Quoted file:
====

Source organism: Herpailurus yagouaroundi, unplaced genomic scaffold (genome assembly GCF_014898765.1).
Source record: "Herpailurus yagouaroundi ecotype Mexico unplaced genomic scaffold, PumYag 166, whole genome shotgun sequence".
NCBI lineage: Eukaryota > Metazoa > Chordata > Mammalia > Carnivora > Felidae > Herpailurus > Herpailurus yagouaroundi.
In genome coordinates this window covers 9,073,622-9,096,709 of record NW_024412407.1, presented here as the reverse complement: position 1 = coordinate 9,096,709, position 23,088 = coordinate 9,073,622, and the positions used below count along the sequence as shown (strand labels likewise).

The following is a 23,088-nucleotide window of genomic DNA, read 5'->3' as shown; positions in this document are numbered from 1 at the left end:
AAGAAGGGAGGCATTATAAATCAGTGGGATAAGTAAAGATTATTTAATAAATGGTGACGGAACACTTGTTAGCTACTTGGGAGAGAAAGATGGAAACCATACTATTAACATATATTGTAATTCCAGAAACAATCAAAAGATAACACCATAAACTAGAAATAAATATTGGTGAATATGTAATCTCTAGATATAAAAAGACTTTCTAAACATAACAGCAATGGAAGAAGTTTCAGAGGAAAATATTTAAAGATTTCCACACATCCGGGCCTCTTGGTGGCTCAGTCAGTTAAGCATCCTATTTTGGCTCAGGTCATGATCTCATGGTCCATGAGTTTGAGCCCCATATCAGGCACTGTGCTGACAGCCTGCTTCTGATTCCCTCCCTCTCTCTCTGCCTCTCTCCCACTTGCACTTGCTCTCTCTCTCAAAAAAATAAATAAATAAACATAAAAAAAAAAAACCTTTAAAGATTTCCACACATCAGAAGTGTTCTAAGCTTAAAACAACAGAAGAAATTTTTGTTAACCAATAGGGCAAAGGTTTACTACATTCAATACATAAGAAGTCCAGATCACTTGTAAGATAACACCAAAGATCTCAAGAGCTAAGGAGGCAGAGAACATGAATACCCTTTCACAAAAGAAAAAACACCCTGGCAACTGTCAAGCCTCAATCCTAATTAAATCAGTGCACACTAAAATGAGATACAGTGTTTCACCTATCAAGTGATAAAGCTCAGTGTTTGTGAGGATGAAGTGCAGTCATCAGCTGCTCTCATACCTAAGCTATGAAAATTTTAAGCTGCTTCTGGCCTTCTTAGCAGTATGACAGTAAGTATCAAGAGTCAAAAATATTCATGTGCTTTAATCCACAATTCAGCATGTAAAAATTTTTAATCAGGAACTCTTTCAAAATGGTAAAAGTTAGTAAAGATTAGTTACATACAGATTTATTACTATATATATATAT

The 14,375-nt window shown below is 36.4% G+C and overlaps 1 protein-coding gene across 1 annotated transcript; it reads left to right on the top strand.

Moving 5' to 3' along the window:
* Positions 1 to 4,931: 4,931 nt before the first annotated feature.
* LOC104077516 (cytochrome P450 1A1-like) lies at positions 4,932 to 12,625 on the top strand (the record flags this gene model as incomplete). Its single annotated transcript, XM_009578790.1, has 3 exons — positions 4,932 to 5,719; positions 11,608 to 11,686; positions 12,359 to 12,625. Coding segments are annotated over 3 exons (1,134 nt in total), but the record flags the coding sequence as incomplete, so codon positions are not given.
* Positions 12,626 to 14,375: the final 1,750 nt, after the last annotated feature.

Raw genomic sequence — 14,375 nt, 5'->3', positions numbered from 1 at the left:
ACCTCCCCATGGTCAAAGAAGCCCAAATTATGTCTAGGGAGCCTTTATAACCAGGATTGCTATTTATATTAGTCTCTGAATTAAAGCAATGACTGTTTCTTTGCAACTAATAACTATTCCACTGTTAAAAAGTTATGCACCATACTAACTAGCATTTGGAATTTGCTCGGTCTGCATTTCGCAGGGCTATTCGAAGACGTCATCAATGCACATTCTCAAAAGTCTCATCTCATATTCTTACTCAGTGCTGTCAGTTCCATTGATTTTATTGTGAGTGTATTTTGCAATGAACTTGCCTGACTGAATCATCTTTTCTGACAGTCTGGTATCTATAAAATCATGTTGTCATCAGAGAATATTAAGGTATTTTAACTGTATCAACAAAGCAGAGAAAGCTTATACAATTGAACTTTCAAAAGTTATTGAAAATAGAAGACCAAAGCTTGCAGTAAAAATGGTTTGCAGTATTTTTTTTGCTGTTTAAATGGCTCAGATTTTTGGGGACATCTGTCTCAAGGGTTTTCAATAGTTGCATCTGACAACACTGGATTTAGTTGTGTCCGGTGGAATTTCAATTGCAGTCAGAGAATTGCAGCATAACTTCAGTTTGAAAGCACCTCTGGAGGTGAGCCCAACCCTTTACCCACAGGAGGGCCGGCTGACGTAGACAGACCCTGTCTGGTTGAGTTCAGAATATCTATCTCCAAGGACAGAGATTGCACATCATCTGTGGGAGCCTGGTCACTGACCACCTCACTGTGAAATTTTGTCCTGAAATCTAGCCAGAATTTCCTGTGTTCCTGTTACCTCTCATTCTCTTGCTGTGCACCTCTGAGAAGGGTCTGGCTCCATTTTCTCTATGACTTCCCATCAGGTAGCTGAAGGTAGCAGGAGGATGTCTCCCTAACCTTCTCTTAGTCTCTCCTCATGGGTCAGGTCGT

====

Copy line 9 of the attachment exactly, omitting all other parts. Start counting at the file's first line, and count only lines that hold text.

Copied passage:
* Positions 1 to 4,931: 4,931 nt before the first annotated feature.